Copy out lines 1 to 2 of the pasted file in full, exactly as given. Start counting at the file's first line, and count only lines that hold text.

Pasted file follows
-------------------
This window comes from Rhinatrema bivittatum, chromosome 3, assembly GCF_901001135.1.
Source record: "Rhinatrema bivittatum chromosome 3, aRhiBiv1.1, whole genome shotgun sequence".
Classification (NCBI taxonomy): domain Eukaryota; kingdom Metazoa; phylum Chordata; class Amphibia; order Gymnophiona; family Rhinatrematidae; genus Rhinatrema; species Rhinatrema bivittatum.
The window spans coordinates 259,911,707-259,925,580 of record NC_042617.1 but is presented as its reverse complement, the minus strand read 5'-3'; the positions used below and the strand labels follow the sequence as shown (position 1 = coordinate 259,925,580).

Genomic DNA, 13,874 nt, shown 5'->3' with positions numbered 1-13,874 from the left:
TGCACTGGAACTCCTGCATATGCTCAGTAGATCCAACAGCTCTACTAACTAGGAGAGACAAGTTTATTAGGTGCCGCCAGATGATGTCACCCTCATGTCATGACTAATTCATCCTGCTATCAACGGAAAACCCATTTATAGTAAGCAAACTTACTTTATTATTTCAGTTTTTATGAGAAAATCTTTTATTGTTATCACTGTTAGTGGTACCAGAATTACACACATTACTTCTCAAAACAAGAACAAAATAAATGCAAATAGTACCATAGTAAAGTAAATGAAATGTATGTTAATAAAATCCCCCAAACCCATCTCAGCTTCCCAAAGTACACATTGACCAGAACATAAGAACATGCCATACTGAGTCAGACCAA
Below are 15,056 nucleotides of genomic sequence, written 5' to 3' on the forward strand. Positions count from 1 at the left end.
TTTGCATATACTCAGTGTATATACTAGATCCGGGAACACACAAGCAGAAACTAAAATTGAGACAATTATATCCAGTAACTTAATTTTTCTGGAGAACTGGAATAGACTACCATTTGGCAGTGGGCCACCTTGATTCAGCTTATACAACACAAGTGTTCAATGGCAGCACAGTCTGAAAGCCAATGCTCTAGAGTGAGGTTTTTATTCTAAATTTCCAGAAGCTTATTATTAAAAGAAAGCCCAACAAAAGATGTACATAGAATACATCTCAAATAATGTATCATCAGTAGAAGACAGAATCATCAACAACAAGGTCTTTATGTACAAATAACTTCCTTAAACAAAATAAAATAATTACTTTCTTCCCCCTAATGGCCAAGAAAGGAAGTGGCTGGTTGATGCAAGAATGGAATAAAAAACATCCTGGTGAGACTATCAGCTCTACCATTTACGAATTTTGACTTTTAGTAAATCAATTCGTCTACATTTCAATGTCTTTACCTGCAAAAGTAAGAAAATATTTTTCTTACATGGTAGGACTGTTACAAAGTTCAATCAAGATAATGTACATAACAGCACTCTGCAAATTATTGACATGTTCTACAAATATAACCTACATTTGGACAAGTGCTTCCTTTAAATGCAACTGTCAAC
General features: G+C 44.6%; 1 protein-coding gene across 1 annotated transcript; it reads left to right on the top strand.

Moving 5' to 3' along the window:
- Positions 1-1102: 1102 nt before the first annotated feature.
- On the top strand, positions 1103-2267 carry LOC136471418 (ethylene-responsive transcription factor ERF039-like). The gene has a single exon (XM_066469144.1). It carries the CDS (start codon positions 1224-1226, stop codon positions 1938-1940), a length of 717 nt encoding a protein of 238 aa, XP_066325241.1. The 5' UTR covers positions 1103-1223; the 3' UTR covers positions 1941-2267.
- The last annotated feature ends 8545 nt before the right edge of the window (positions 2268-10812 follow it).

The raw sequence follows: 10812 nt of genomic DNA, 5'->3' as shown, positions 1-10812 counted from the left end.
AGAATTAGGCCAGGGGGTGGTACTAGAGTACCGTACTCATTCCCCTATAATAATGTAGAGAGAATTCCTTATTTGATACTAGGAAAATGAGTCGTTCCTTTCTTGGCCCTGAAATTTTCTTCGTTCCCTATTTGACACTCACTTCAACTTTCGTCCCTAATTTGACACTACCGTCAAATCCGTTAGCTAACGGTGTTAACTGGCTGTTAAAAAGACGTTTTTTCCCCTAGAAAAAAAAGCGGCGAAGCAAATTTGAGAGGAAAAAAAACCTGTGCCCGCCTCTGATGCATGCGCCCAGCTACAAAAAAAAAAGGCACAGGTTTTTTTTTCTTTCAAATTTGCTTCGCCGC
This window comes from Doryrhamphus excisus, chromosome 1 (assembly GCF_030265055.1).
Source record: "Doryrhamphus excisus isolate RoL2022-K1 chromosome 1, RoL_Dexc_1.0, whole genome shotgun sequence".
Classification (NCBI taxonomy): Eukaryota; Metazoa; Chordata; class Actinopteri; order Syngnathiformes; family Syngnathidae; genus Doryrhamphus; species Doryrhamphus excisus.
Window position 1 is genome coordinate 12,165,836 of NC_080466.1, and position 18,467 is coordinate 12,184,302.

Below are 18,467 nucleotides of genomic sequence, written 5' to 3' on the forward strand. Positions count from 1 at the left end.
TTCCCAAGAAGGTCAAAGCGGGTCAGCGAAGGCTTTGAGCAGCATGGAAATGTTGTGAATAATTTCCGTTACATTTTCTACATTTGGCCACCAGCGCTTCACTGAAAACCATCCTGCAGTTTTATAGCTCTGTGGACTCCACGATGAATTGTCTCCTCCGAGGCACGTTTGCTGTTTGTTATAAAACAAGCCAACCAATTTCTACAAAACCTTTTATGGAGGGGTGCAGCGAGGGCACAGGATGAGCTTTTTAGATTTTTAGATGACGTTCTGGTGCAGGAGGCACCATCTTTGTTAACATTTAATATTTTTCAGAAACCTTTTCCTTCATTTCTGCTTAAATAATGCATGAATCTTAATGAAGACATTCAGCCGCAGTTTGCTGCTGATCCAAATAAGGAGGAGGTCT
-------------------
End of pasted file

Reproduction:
This window comes from Rhinatrema bivittatum, chromosome 3, assembly GCF_901001135.1.
Source record: "Rhinatrema bivittatum chromosome 3, aRhiBiv1.1, whole genome shotgun sequence".